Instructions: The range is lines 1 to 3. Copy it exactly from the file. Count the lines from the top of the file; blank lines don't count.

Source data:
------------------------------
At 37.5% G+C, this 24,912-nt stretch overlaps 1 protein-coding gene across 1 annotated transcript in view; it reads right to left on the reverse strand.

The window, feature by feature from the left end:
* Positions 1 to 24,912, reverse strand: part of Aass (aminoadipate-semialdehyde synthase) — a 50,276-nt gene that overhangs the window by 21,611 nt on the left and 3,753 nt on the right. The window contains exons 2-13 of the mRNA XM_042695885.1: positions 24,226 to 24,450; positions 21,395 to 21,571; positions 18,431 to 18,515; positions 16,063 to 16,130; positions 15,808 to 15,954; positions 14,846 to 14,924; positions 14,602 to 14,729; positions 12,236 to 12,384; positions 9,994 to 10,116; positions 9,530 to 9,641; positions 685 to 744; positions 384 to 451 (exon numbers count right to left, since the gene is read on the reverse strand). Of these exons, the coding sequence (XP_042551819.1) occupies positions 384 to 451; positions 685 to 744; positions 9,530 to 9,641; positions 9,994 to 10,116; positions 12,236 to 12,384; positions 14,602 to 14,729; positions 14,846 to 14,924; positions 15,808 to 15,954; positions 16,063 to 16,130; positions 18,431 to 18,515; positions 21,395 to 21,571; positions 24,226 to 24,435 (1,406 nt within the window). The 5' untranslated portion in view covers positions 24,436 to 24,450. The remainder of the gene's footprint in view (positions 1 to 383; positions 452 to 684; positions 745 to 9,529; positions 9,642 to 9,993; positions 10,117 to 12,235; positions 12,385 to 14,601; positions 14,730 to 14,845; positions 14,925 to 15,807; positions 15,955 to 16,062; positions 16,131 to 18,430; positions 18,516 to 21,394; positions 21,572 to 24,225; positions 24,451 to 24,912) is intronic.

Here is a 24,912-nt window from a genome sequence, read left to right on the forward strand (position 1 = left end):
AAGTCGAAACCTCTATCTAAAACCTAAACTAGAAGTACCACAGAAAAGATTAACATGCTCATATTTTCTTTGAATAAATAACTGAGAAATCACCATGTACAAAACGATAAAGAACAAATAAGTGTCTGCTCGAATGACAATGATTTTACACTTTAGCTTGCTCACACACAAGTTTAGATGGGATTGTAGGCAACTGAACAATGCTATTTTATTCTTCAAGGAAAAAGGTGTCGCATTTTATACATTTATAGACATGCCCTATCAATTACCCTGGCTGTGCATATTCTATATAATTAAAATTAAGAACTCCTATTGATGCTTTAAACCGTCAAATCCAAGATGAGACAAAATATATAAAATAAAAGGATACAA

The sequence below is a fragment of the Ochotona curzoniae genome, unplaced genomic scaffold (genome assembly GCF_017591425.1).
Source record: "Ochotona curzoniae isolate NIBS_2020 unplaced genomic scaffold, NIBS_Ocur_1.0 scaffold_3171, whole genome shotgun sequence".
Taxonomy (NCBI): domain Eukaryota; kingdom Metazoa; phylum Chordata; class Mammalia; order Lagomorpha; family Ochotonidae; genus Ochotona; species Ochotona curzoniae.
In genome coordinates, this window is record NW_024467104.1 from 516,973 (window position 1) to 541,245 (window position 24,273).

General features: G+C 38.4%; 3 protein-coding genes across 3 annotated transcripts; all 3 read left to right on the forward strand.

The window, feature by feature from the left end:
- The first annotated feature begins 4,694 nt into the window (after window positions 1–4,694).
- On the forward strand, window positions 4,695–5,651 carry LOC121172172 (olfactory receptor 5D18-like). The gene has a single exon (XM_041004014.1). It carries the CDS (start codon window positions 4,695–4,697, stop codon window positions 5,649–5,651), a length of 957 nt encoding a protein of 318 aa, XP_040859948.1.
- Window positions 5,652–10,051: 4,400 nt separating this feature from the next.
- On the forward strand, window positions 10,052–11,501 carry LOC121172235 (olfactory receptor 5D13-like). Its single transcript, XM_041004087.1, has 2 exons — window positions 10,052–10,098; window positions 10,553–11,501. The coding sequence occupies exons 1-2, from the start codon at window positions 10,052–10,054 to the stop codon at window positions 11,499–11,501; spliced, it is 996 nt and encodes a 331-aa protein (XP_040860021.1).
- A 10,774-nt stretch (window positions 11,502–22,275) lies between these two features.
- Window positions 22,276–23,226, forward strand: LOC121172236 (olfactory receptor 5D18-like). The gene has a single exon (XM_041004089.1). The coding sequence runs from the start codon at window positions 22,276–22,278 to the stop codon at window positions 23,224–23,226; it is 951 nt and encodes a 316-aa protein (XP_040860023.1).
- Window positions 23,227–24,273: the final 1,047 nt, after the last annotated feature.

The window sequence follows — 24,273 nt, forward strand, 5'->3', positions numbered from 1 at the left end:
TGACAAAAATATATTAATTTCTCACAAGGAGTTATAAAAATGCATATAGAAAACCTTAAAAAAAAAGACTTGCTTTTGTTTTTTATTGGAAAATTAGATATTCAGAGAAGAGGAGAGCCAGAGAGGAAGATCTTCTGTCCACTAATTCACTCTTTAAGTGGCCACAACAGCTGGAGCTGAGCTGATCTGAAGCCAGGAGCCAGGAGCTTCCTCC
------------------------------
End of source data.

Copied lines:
At 37.5% G+C, this 24,912-nt stretch overlaps 1 protein-coding gene across 1 annotated transcript in view; it reads right to left on the reverse strand.

The window, feature by feature from the left end:
* Positions 1 to 24,912, reverse strand: part of Aass (aminoadipate-semialdehyde synthase) — a 50,276-nt gene that overhangs the window by 21,611 nt on the left and 3,753 nt on the right. The window contains exons 2-13 of the mRNA XM_042695885.1: positions 24,226 to 24,450; positions 21,395 to 21,571; positions 18,431 to 18,515; positions 16,063 to 16,130; positions 15,808 to 15,954; positions 14,846 to 14,924; positions 14,602 to 14,729; positions 12,236 to 12,384; positions 9,994 to 10,116; positions 9,530 to 9,641; positions 685 to 744; positions 384 to 451 (exon numbers count right to left, since the gene is read on the reverse strand). Of these exons, the coding sequence (XP_042551819.1) occupies positions 384 to 451; positions 685 to 744; positions 9,530 to 9,641; positions 9,994 to 10,116; positions 12,236 to 12,384; positions 14,602 to 14,729; positions 14,846 to 14,924; positions 15,808 to 15,954; positions 16,063 to 16,130; positions 18,431 to 18,515; positions 21,395 to 21,571; positions 24,226 to 24,435 (1,406 nt within the window). The 5' untranslated portion in view covers positions 24,436 to 24,450. The remainder of the gene's footprint in view (positions 1 to 383; positions 452 to 684; positions 745 to 9,529; positions 9,642 to 9,993; positions 10,117 to 12,235; positions 12,385 to 14,601; positions 14,730 to 14,845; positions 14,925 to 15,807; positions 15,955 to 16,062; positions 16,131 to 18,430; positions 18,516 to 21,394; positions 21,572 to 24,225; positions 24,451 to 24,912) is intronic.